IVINS — Is there a place for opera in Southern Utah? Judging by Monday evening’s full house in the newly opened Lorraine Boccardo Theater in the Center for the Arts at Kayenta, the answer is yes.
Adults and children alike filled the new theater for the St. George Opera’s season-opening production of “Magic, Mystery and Macabre in Opera and Musical Theater.” The Halloween-themed performance featured musical numbers and scenes from opera, musical theater and movies and included a little something to please everyone’s palate.
The St. George Opera company began in 2012 but took a few years hiatus while its first director and one of its board members pursued higher education.
The revived company is now under the direction of former board member Amy Nielsen, who is all but her dissertation shy of earning her doctorate degree in vocal performance and opera directing. With Nielsen at the helm, the opera company has had three prior performances: one in October 2016 and again in February and June of this year.
Monday’s performance marked the beginning of their second season.
While the St. George Opera has been revived for a solid year, they have not had a home for their productions, said Jan Broberg, the executive director of the Center for the Arts at Kayenta.
“We invited them to partner with us at this new venue because we believe in what they are doing,” Broberg said. “We believe that St. George is ready for some opera.”
Review of “Magic, Mystery and Macabre in Opera and Musical Theater”
I was invited to attend the production and learn a little bit more about the young company as they entertained the audience with a mixture of pieces ranging from well-known opera’s to more modern musical theater and movies.
Opera can be a difficult art form to love. Many opera’s are written in foreign languages, making them inherently difficult to understand. I applaud the St. George Opera and Nielsen for being bold enough to bring their passion for opera to the masses.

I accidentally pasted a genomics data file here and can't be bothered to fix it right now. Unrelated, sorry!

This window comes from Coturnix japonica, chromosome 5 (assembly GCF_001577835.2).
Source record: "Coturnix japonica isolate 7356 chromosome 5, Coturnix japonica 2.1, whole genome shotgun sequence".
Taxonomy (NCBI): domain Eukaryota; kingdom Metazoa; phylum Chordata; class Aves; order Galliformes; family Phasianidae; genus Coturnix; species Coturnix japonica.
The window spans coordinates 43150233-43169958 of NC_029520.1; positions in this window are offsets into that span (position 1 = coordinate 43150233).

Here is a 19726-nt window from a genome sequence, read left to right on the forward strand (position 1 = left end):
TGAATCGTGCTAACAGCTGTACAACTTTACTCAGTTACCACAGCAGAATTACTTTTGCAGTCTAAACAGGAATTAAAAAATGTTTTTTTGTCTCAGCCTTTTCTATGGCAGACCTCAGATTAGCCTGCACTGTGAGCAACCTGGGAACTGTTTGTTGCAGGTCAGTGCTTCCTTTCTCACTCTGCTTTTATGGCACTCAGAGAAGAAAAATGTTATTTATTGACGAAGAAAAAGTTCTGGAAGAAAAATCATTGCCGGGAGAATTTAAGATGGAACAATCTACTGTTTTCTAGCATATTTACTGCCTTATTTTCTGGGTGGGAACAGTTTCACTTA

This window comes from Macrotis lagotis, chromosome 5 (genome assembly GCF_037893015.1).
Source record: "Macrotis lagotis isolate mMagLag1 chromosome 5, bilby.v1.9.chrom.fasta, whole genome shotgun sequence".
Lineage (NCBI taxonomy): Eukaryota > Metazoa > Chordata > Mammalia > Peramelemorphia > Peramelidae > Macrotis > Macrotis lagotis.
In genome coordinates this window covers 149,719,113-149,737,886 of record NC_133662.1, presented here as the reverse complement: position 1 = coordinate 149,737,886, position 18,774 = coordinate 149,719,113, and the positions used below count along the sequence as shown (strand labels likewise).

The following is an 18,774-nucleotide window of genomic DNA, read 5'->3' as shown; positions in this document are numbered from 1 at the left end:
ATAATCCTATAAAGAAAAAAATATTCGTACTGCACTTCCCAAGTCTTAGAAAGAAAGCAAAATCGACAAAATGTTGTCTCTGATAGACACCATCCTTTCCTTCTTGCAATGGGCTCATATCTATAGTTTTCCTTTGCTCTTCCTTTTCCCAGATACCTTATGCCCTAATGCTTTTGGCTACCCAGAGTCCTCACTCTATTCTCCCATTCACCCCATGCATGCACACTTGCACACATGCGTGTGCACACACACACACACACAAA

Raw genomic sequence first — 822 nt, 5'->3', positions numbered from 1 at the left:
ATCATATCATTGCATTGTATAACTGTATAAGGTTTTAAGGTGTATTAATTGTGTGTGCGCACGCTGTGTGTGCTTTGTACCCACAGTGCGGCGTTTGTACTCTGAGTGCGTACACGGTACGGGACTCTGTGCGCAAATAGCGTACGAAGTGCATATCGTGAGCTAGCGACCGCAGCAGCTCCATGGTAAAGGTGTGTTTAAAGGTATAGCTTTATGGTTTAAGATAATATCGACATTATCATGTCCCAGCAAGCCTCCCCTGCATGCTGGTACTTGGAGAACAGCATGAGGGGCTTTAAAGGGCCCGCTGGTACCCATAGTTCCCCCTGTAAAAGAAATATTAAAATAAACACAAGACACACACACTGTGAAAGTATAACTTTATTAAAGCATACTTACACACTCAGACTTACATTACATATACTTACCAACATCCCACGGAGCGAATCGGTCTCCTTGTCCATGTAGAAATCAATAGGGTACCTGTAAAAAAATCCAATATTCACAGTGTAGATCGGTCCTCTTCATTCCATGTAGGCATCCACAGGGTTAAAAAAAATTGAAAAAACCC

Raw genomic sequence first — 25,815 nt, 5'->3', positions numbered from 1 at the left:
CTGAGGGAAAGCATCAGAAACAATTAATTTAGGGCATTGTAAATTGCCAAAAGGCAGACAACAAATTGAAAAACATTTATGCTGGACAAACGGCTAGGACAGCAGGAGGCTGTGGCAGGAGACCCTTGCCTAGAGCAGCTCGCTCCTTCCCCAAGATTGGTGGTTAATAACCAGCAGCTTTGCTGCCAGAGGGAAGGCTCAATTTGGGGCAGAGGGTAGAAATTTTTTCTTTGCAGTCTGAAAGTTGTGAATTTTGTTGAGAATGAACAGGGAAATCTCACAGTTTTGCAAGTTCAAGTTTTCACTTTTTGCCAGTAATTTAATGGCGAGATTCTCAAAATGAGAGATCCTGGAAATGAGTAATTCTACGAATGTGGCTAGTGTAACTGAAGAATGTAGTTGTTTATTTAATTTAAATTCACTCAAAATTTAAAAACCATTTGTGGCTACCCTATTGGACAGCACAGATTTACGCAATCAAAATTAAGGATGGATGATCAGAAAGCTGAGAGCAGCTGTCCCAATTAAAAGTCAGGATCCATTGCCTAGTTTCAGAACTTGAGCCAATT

The performance was perhaps over ambitious in its desire to please everyone in the audience, but for the most part I found the production charming and engaging.
The talent is definitely there. What the opera company needs now is a little fine tuning of the details and proper funding so they are able to have a good stage manager to keep the transitions smooth and all the behind-the-scenes nuances running smoothly. Nielsen was trying to fill too many roles at once which led to longer lag time between numbers and minor set confusions and microphone issues.
The addition of children to the performance brought the magic of Halloween to the stage like only children can. The opening number, “Double, Double, Toil and Trouble” from Harry Potter, was particularly engaging. Knowing there is another generation that appreciates musical art forms like opera is encouraging for both the future of opera and the arts in general.
The choreography by Sherlynn Davis was well done and used the theater space well. The addition of Stan Poole, aka “Max the Magician,” in the final number was a delight for both adults and kids.
Although there were many powerful vocalists, the stand out performer of the evening for me was Nielsen herself who did a stirring rendition of the Poison Aria from “Romeo and Juliet.” It was very powerful and such a good example of how opera can really reach into the soul and evoke emotion despite the language barrier.
I am excited about opera in St. George and look forward to watching this company grow. I hope they continue to bring opera to the masses and reach out to new audiences. That being said, I would really love to see them do a full opera without worrying about whether the audience will accept it or not. I think the community is ready for it.
Lorraine Boccardo Theater
As Southern Utah diversifies its arts offerings, Broberg said she hopes that the Center for the Arts at Kayenta will become a hub for artists looking to share their unique talents and ideas.
“When you have people that are looking for something new or something different, something that maybe hasn’t been done before,” Broberg said, “you can be sure that we will definitely want to hear your ideas and that we would like to produce them for that greater public.”
Broberg hopes the center for the arts and its new theater will be a home for storytelling events, poetry slams, lectures, never before seen musicals and much more.
The center has a belief, Broberg said, that diversifying really means inclusion, and the center hopes to include all art forms and provide a home for things like the opera.
The St. George Opera’s next production, “Moonlight Romance,” will take place in February 2018.
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